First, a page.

Following some three hours of debate -- and with the gallery expecting a vote on the bill itself -- House leadership suddenly called for a voice vote for the bill to be recommitted back to a committee. That motion passed easily. Maryland House Speaker Michael Busch said afterward he expects the body to take up the bill again next year.
It was a huge victory for traditionalists. Just two weeks ago, the bill seemed destined to become law after passing the Democratic-controlled Senate, which most observers thought was going to be the toughest obstacle. Democratic Gov. Martin O'Malley had pledged to sign it.
The difference apparently was the opposition from predominantly black churches, as well as from the Maryland Catholic Conference. Democrats hold a 98-43 advantage over Republicans in the House, but a third (34) of the Democrats belong to the legislative black caucus. With all but one Republican opposing the bill, the bill needed support from the black caucus to get the 71 votes required for passage. In the two weeks before floor debate, at least two members of the black caucus made public switches from co-sponsoring the bill to opposing it.
"The black churches -- since I've been here -- have never asked us for anything, that I can recall. They are asking now, 'Don't use the word marriage,'" Del. Cheryl Glenn, a member of the black caucus, said during floor debate. She said "my faith tells me" to vote against it.
The opposition from black churches, particularly those in Prince George's County, became so significant that The Washington Post devoted a March 8 story to the issue.
Del. Emmett Burns, a member of the black caucus and an outspoken opponent of the bill, said he was called the "n-word" for his stance. He also said he was offended by comparisons between the civil rights movement and the "gay marriage" movement.
"Show me your Selma, Alabama," he said during debate. "... violates natural law. It always denies a child either a father or a mother. It promotes the homosexual lifestyle. It turns a moral wrong into a civil right. ... children will be taught that the homosexual lifestyle is on par with the heterosexual lifestyle."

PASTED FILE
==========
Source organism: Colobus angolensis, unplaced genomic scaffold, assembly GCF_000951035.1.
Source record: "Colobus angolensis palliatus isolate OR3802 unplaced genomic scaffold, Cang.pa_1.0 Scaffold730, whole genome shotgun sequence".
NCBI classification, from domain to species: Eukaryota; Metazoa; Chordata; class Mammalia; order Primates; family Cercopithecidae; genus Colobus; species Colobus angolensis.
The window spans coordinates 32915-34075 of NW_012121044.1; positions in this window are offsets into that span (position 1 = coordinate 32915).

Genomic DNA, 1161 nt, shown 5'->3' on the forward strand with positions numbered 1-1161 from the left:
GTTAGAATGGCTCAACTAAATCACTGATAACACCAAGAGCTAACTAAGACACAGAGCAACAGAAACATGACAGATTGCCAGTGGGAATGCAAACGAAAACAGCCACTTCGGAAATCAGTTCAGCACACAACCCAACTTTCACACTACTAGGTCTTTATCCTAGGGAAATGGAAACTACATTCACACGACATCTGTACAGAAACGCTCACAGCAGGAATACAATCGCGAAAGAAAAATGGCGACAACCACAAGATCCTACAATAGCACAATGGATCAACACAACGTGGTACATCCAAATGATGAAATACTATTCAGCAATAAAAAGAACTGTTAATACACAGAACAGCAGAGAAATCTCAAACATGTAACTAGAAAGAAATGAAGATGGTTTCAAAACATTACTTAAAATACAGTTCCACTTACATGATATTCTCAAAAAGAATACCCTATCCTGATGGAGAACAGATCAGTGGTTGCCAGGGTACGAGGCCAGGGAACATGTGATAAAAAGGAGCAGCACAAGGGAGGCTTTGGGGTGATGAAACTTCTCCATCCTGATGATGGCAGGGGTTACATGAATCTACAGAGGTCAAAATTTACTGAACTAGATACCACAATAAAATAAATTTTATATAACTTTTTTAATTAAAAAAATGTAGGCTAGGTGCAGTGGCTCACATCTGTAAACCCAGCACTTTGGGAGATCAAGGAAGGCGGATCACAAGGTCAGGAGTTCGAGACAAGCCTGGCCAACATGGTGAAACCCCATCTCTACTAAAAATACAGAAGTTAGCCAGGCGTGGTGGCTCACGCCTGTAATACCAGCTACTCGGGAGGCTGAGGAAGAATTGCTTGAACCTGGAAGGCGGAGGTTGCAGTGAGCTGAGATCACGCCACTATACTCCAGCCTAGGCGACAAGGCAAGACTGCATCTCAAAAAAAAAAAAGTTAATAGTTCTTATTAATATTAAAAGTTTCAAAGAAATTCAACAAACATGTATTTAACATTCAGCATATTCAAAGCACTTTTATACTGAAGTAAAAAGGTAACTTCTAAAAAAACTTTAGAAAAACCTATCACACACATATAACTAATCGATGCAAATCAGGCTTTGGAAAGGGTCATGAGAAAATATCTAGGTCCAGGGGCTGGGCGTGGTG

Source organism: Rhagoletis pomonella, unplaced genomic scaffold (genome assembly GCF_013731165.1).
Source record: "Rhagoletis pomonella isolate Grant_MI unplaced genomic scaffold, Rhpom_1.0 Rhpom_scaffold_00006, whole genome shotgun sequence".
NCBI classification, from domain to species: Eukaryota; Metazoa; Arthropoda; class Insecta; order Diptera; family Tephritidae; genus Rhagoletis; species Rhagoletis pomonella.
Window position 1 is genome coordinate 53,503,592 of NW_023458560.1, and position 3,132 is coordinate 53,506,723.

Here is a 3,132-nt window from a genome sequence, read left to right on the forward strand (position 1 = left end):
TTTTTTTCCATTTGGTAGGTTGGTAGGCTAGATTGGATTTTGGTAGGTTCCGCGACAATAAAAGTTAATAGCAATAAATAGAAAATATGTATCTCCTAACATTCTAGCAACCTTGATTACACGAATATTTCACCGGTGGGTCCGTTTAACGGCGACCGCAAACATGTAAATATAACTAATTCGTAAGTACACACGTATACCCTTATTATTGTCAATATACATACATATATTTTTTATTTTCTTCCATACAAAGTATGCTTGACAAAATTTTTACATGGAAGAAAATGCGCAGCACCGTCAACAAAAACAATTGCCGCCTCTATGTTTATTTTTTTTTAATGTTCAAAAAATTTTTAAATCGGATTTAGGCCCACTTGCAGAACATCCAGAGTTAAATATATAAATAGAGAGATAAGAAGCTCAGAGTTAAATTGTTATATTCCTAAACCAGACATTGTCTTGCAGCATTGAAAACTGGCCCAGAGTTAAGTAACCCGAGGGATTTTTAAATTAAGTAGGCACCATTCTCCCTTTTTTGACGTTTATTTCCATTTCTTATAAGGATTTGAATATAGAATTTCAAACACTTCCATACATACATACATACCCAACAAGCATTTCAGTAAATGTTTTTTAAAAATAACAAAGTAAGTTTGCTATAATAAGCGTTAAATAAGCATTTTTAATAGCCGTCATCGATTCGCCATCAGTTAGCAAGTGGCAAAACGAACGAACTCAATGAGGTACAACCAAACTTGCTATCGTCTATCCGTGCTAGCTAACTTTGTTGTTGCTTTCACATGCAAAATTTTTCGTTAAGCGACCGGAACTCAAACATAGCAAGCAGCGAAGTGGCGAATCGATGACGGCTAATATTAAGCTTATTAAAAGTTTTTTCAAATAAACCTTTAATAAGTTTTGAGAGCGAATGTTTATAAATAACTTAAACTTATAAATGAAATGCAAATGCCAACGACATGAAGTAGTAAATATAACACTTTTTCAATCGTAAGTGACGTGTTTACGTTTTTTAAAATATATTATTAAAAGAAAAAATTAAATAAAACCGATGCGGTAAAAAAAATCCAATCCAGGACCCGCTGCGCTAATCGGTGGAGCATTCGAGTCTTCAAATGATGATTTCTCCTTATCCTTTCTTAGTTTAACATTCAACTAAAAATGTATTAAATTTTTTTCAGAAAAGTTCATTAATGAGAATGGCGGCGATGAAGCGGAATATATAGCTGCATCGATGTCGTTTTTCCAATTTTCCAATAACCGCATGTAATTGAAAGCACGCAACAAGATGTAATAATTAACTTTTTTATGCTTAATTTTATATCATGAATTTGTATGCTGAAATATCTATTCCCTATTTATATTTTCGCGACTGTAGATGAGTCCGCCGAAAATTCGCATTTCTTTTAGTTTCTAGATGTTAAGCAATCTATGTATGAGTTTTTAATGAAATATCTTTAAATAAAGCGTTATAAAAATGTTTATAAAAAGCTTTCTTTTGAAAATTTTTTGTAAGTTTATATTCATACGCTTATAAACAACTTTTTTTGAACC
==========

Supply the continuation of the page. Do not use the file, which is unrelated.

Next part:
A prominent Southern Baptist pastor, Robert Anderson Jr., pastor of Colonial Baptist Church in Randallstown, Md., told Baptist Press in February that he, too, found comparisons between civil rights and "gay marriage" offensive.
"We didn't choose to be born black. To be black or African American is not sin," Anderson told Baptist Press. "The fact that we fought for civil rights, we were just fighting for justice for any man, any woman -- regardless of their skin color. ... To try to create a system and special laws for a group of citizens that are living in immorality and wanting to force all of us to embrace that as if it is morally equivalent, that is wrong."
Anderson added, "Jesus still saves. Homosexuality, lesbianism -- you can still be delivered from it. It's sin, and there's an answer to sin."
Even if the bill passes and is signed into law, citizens can gather signatures to try and overturn it at the ballot. The debate in Maryland came as Rhode Island's legislature also considers a "gay marriage" bill.
Equality Maryland, the leading "gay marriage" group in the state, released a statement saying in part, "We are confident we will win in the future."
Seven members of the House are openly homosexual, and most if not all of them spoke during floor debate.
"No church has to recognize us or marry us. You can still teach it's immoral if you so choose to live in a fear-based world," Del. Heather Mizeau, a lesbian, said.
The debate in Maryland had attracted nationwide attention. The National Organization for Marriage -- which helped defeat "gay marriage" laws in California and Maine -- pledge $1 million to support Democratic legislators who voted for the bill. The money would also help defeat Republican legislators who vote for it.
"We want to be sure those courageous Democrats who cast their vote of conscience in favor of marriage will have a strong supporter if the radical gay activists come after them in their next primary election," Brian Brown, president of the organization, said in a statement.
Traditionalists warn the legalization of "gay marriage" would have a widespread negative impact on society, affecting the tax-exempt status of religious organizations, the religious liberty of private businesses and curriculum in elementary schools.
Michael Foust is associate editor of Baptist Press.
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